NYC Electric Garbage Truck Plans Hit Wall After Trucks "Conked Out" Plowing Snow After Just Four Hours
In a move that absolutely nobody could have seen coming, New York City is scrapping its brilliant idea for electric garbage trucks after finding out the truck simply "aren't powerful enough to plow snow".
The pipe dream of converting the city's 6,000 garbage trucks from gas to electric in order to try and limit carbon emissions (because there's no other problems that need to be dealt with in New York City right now) is "clashing with the limits of electric-powered vehicles," Gothamist wrote this week.
The city's current trucks run on diesel and can be fitted with plows in the winter.
Despite the shortcomings, the city Department of Sanitation' has already ordered seven electric rear loader garbage trucks, custom-made by Mack, the report says. Those trucks cost an astonishing $523,000 each and are to be delivered this spring.
Sanitation Commissioner Jessica Tisch told the NYC city council earlier this month: “We found that they could not plow the snow effectively – they basically conked out after four hours. We need them to go 12 hours. Given the current state of the technology, I don't see today a path forward to fully electrifying the rear loader portion of the fleet by 2040."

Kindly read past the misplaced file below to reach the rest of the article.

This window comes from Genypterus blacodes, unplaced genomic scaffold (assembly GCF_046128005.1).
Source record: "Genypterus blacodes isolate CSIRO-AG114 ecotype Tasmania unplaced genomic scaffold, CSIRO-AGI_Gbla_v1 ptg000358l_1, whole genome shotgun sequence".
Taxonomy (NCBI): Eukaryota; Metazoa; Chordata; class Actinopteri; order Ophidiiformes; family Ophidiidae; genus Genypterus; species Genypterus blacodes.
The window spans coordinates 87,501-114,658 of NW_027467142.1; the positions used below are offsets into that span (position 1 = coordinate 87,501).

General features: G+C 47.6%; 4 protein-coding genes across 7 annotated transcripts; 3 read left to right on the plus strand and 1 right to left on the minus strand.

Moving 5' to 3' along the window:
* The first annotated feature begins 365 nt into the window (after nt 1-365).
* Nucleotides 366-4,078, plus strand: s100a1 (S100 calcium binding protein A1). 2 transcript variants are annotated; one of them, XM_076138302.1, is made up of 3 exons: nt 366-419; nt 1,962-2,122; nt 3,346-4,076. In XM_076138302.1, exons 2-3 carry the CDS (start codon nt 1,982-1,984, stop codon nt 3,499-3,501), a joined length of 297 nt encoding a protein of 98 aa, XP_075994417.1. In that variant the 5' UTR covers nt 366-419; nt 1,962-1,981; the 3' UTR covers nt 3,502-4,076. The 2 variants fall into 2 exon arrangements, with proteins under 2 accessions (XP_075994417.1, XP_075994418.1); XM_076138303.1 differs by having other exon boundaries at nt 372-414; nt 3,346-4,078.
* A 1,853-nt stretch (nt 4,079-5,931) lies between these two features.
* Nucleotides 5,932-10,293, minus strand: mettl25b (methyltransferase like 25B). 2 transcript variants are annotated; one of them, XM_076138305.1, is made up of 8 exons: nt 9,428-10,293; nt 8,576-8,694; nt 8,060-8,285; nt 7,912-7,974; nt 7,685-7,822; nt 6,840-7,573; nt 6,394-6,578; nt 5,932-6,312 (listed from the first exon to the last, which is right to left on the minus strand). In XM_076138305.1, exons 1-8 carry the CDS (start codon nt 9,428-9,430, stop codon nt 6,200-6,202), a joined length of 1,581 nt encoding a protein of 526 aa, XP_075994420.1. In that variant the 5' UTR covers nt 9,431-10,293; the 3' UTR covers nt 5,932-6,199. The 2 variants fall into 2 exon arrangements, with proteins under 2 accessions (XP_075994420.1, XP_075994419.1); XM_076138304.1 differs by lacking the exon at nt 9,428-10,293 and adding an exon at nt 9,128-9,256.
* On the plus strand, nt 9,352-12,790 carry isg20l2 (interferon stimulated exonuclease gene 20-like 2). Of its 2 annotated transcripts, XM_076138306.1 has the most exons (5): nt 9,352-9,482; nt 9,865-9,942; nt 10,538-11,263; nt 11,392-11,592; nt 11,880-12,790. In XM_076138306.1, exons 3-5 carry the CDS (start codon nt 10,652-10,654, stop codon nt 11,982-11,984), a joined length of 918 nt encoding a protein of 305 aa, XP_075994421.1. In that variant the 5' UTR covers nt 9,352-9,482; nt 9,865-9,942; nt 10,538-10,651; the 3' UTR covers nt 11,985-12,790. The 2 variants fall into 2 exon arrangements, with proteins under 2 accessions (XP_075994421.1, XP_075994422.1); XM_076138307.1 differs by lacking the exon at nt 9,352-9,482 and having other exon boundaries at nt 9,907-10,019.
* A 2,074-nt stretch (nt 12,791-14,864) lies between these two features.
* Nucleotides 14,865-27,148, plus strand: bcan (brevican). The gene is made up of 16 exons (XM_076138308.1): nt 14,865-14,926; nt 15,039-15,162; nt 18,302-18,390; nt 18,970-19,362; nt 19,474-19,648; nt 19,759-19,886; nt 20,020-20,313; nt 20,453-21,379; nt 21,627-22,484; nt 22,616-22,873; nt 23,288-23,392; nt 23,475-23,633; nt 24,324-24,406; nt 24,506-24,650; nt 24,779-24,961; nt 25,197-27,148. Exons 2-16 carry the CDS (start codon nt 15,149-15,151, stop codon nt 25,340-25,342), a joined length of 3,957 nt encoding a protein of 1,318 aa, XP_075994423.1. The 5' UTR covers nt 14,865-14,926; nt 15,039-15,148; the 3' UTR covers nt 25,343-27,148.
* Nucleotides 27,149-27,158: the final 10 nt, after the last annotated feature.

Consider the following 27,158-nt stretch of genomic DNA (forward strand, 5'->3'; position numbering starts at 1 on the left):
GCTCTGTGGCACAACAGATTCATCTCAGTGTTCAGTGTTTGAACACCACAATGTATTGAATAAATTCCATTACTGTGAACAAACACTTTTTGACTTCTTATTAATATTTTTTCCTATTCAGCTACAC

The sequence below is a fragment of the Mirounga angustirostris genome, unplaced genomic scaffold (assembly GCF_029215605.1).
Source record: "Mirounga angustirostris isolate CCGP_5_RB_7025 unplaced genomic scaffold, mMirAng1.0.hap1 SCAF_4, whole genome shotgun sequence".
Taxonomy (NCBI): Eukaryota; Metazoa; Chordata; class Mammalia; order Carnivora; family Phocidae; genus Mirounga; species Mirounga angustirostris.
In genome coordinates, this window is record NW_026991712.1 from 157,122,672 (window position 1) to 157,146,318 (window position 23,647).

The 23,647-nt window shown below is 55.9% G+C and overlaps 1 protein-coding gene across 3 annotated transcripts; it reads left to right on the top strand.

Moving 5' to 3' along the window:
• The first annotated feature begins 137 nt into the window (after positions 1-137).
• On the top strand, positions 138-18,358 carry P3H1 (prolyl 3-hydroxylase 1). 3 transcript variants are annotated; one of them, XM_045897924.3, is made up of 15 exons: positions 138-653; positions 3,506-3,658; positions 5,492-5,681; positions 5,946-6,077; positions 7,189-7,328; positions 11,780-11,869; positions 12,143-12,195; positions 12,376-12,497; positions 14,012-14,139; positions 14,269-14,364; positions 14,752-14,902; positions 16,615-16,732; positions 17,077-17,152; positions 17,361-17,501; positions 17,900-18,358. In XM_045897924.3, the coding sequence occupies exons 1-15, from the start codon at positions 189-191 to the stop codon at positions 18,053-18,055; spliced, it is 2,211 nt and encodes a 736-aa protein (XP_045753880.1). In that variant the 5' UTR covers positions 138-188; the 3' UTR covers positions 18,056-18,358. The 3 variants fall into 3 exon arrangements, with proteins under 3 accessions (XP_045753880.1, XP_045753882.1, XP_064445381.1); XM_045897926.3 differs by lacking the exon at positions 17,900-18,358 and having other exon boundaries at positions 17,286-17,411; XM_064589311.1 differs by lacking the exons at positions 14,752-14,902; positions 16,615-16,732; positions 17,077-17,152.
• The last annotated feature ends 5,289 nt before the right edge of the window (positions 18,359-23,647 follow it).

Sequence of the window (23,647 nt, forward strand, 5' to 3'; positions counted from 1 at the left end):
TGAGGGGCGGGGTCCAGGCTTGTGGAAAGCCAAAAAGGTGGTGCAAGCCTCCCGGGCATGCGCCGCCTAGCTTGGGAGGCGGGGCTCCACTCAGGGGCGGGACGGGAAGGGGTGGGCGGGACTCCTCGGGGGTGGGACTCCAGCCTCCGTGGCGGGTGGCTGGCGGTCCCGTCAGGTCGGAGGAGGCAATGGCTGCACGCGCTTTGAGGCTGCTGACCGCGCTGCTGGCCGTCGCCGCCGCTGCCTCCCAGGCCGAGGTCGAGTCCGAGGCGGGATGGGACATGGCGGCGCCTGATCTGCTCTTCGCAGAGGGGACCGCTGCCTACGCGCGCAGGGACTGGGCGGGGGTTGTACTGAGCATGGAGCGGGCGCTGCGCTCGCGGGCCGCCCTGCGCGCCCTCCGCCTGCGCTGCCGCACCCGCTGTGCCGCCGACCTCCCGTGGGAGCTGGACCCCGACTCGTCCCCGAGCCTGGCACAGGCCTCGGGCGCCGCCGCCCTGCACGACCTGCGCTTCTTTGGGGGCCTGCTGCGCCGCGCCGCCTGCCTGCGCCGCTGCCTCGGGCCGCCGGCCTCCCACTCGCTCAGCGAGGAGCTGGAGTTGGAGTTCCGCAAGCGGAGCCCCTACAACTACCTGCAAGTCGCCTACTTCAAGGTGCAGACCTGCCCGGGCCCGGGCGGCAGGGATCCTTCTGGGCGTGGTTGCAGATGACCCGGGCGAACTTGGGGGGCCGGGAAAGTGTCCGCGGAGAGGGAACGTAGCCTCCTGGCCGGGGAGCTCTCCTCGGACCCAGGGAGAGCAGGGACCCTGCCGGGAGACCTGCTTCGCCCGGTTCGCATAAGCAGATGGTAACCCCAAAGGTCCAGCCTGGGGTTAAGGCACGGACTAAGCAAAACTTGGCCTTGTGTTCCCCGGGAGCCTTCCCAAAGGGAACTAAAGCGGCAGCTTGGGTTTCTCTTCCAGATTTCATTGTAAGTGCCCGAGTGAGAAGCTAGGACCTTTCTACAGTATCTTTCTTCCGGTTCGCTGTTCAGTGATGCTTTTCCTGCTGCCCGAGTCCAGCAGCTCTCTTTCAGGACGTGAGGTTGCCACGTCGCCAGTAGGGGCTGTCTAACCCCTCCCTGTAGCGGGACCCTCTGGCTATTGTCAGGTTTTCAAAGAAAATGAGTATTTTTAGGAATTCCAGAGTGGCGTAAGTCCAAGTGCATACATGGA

“We can't really make significant progress in converting our rear loader fleet until the snow challenges are addressed,” she continued.
Many other cities don't use their garbage trucks to plow snow, the report notes. Places that get a lot of snow, like Denver, have their own committed light duty trucks outfitted with plows, which operate more efficiently.
New York City, however, has committed to plowing each street and doing so by putting the city's 2,100 trucks to work to clear the "equivalent of 19,000 miles of street lanes".
In addition to...well, not being able to get the job done, charging has also been a holdup with electric trucks, Tisch said: “..this charging infrastructure requires additional space and often new electrical utility connections that can require substantial capital investments."
Harry Nespoli, the president of Teamsters Local 831 union representing sanitation workers also isn't sold on the idea: “How much power do they have? Can they run 12-hour shifts without a charge? I don't know.”
Sanitation spokesperson Vincent Gragnani concluded: “With current technology, full electrification isn’t possible now for some parts of our fleet, but we are monitoring closely and really hope it will be.”
Let us know how that turns out, Vinny.